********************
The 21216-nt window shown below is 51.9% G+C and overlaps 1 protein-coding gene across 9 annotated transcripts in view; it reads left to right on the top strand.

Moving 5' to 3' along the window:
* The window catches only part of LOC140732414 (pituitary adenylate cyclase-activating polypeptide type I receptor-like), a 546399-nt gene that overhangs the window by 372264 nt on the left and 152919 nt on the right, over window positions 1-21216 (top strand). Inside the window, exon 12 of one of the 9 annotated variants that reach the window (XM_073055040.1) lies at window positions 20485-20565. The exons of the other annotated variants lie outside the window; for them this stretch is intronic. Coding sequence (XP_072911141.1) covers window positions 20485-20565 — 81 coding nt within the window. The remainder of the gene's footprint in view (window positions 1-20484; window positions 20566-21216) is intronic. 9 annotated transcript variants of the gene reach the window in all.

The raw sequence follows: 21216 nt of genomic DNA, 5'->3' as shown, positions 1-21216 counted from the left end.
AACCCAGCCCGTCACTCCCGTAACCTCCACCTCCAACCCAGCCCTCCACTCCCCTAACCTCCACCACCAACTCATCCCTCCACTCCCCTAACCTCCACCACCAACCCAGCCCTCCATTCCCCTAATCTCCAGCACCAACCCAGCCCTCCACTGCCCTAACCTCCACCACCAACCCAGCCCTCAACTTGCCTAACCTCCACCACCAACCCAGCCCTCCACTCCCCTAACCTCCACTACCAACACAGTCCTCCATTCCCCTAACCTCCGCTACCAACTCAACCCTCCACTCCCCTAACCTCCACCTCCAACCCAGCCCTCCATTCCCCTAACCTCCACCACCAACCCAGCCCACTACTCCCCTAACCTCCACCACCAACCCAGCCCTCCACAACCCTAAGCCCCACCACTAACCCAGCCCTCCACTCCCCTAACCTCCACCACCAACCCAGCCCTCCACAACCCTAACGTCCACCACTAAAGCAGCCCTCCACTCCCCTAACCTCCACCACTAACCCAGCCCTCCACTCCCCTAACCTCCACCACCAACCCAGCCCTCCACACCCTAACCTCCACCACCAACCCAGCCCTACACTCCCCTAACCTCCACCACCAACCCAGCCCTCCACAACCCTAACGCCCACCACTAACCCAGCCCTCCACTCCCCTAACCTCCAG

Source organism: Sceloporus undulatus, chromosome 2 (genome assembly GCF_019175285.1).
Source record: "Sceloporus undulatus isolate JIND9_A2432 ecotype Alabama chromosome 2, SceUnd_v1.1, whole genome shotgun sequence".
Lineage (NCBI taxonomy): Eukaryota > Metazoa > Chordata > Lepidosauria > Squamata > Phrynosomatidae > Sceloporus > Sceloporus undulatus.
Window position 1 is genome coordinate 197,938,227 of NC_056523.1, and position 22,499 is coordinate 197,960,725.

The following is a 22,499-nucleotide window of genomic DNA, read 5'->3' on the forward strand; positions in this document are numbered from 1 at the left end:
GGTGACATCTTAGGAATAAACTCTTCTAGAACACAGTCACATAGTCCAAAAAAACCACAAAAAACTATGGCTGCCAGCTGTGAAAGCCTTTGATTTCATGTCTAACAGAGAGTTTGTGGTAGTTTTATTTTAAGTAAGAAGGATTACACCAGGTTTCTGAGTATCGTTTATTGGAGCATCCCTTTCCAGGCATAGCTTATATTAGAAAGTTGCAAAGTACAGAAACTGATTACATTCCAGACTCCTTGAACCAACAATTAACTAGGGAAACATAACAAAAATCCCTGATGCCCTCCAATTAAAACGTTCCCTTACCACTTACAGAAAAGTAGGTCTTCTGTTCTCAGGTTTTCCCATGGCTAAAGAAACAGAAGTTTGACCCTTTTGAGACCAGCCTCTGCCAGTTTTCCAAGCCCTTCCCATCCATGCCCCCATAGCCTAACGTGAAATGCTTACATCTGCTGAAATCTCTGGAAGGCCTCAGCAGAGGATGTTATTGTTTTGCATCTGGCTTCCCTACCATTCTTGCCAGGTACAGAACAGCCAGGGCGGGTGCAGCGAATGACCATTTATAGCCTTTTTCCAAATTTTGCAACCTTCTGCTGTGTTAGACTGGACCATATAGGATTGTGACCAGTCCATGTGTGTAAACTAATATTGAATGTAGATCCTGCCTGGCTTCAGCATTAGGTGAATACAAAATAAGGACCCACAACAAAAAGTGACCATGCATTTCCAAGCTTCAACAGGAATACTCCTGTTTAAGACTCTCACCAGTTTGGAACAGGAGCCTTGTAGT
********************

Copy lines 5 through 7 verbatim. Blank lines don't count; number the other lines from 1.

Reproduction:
AACCCAGCCCGTCACTCCCGTAACCTCCACCTCCAACCCAGCCCTCCACTCCCCTAACCTCCACCACCAACTCATCCCTCCACTCCCCTAACCTCCACCACCAACCCAGCCCTCCATTCCCCTAATCTCCAGCACCAACCCAGCCCTCCACTGCCCTAACCTCCACCACCAACCCAGCCCTCAACTTGCCTAACCTCCACCACCAACCCAGCCCTCCACTCCCCTAACCTCCACTACCAACACAGTCCTCCATTCCCCTAACCTCCGCTACCAACTCAACCCTCCACTCCCCTAACCTCCACCTCCAACCCAGCCCTCCATTCCCCTAACCTCCACCACCAACCCAGCCCACTACTCCCCTAACCTCCACCACCAACCCAGCCCTCCACAACCCTAAGCCCCACCACTAACCCAGCCCTCCACTCCCCTAACCTCCACCACCAACCCAGCCCTCCACAACCCTAACGTCCACCACTAAAGCAGCCCTCCACTCCCCTAACCTCCACCACTAACCCAGCCCTCCACTCCCCTAACCTCCACCACCAACCCAGCCCTCCACACCCTAACCTCCACCACCAACCCAGCCCTACACTCCCCTAACCTCCACCACCAACCCAGCCCTCCACAACCCTAACGCCCACCACTAACCCAGCCCTCCACTCCCCTAACCTCCAG

Source organism: Sceloporus undulatus, chromosome 2 (genome assembly GCF_019175285.1).
Source record: "Sceloporus undulatus isolate JIND9_A2432 ecotype Alabama chromosome 2, SceUnd_v1.1, whole genome shotgun sequence".